I accept that the occasional scientist will fiddle with results— consciously or subconsciously—based on who’s paying for the research. More important, you don’t have to be Einstein (or Hei­degger to be imprecise) to realize that researchers’ conclusions are inevitably influenced to some extent by their own assumptions and conventional wisdom.

William Blake, a guy who knew a thing or two about mental illness, wrote, “What is now proved was once only imagined.” I would add that what many now consider imaginary may one day be proved.

Academic disputes aside, there are several questions that every self-respecting gobbler of anti-depressants, anti-psychotics, and an­ti-all-kinds-of-other things will eventually wonder: Why are clinical studies such unreliable predictors of which treatment(s) will help me? Why can a drug/remedy that was perfectly effective for me for many years suddenly stop working? Why can it have an entirely dif­ferent effect when I start taking it again after stopping for a while? Why should I worry about having an erection for four hours when I can barely get up in the morning?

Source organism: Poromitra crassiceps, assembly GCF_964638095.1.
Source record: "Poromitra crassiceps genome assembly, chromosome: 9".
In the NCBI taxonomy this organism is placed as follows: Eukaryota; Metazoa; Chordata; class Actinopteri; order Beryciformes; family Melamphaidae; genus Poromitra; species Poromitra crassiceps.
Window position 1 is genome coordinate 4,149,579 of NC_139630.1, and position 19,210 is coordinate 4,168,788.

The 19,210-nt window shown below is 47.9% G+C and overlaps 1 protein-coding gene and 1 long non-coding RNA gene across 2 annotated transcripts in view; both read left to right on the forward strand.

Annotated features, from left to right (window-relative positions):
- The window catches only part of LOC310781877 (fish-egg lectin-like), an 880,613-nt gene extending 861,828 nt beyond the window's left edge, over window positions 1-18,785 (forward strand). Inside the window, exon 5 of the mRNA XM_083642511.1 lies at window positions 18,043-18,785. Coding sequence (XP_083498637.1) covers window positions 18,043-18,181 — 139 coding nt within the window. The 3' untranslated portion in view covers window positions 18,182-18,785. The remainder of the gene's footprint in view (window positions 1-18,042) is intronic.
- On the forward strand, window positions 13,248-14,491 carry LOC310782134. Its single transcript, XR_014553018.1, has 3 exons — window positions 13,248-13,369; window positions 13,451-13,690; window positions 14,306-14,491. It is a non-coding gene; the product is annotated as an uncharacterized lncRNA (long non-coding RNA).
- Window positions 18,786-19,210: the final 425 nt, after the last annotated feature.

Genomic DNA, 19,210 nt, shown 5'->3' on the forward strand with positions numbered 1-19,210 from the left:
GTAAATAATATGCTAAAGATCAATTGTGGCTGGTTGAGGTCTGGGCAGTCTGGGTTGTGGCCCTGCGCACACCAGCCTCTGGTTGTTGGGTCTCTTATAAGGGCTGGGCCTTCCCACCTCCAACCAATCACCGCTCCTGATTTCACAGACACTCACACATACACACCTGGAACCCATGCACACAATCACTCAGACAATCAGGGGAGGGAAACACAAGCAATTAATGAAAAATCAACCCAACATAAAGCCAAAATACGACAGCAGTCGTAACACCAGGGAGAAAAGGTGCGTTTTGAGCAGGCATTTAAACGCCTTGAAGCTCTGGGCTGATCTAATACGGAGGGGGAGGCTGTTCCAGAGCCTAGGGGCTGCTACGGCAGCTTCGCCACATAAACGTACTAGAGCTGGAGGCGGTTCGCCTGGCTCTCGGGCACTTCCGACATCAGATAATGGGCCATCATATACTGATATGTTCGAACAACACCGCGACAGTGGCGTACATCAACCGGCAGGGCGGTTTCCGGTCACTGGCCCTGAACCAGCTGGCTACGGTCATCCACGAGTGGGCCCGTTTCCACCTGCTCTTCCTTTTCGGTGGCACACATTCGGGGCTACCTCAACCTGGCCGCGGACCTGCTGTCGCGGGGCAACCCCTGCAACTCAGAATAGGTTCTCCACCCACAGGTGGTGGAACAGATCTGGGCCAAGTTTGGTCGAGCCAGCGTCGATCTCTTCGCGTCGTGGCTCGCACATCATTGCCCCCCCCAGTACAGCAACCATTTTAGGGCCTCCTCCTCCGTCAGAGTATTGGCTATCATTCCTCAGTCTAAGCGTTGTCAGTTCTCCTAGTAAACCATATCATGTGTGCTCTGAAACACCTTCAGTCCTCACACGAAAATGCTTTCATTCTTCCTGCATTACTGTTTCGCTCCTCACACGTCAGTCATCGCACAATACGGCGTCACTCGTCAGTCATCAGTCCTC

They are excellent questions. And, since the scientific answers are all over the place, I’ll stick with the philosophical and the com­monsensical:

Humans evolve. All the time. Individually. And as a species. So does all of nature. So does the entire universe. Every “subject” in those clinical trials is a swirling mass of energies in constant flux, whose individual complexity can make a mockery of any particu­lar data point.

As I’ve said, we admire the determined fight of someone with cancer who insists on breaking down doors to get into the latest clinical trial, even though the treatment could be more fatal than the disease. Why don’t we equally admire people who will try an antidepressant even if it hasn’t been clinically proven and may also prove to be more fatal than the disease? Why don’t we talk about how they, too, fought a courageous battle with their illness, and tried everything they could in an attempt to ward off an inevitabil­ity they felt they couldn’t avoid?